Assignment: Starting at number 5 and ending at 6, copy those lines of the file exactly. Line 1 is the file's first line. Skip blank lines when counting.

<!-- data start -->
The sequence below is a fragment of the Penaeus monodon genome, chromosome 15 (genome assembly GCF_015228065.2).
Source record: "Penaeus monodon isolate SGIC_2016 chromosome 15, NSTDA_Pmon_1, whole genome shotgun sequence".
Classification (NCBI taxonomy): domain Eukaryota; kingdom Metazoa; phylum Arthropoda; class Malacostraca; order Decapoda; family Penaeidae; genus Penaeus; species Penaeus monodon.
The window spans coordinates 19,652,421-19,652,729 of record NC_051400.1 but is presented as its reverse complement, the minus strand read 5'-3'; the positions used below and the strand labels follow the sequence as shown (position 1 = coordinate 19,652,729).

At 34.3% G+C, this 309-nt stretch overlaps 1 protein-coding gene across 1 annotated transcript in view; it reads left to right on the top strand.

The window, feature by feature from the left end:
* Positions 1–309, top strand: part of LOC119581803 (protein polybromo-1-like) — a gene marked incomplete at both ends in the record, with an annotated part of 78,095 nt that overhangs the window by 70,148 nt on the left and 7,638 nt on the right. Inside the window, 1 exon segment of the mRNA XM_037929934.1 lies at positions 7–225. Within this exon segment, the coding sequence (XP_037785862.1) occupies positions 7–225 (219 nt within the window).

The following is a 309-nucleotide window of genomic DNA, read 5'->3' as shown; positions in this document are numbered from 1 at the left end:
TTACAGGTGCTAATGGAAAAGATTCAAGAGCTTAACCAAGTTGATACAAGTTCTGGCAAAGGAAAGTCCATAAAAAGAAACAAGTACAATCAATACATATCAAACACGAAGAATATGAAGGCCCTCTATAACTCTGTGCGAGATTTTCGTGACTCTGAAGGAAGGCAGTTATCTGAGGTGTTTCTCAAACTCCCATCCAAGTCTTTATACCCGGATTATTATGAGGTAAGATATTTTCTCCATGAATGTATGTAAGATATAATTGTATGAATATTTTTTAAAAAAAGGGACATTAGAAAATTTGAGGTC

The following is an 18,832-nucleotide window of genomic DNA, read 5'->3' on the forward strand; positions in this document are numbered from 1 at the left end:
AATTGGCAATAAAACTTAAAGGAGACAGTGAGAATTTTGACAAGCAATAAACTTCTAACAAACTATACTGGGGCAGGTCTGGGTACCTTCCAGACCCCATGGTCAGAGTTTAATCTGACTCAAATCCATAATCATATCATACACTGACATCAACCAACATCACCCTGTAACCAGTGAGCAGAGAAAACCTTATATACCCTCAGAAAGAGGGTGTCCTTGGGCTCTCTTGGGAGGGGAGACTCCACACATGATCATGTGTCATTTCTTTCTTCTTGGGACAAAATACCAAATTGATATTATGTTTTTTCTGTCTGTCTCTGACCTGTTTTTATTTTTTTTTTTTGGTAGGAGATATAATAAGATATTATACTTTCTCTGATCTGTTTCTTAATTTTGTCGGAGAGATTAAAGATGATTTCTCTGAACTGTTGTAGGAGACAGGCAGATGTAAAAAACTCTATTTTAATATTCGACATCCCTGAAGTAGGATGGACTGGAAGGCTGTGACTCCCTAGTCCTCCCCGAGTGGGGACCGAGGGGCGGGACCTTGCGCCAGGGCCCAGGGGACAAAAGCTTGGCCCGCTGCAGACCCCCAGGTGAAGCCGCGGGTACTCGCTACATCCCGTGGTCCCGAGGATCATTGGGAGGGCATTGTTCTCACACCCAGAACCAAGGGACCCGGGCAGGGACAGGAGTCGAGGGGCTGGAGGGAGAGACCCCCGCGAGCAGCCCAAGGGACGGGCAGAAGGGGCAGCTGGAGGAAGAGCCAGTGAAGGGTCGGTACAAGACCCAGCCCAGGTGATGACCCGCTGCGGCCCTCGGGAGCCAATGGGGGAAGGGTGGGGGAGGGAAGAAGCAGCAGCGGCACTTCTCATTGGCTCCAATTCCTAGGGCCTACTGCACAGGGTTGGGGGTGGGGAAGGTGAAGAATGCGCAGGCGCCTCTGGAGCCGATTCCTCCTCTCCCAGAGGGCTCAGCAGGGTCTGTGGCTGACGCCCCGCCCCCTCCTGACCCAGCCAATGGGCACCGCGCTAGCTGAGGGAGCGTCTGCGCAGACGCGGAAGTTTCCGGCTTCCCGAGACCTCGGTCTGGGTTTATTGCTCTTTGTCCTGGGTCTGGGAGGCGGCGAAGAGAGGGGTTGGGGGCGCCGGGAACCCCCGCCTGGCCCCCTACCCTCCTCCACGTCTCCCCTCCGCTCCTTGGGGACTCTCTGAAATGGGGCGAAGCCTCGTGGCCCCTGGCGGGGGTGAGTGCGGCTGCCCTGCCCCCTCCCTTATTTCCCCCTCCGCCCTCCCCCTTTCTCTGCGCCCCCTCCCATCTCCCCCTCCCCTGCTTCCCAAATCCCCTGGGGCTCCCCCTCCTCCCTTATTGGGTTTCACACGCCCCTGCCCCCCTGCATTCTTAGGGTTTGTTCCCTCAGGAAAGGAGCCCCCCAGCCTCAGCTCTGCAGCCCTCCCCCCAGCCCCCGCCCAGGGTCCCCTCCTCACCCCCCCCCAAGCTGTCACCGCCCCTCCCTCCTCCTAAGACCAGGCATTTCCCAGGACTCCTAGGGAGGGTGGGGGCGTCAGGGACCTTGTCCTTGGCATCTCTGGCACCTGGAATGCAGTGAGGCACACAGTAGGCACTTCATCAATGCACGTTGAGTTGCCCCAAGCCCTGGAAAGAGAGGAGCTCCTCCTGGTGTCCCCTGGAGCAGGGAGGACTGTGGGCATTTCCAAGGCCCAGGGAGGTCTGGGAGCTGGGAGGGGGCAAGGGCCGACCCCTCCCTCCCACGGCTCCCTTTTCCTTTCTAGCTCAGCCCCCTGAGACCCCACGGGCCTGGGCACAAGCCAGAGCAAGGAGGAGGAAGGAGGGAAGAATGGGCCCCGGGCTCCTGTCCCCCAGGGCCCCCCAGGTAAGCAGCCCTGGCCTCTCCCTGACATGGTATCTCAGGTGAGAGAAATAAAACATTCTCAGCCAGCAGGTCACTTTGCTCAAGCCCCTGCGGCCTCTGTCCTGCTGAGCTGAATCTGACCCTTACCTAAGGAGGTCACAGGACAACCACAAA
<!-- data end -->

At 34.3% G+C, this 309-nt stretch overlaps 1 protein-coding gene across 1 annotated transcript in view; it reads left to right on the top strand.

The window, feature by feature from the left end: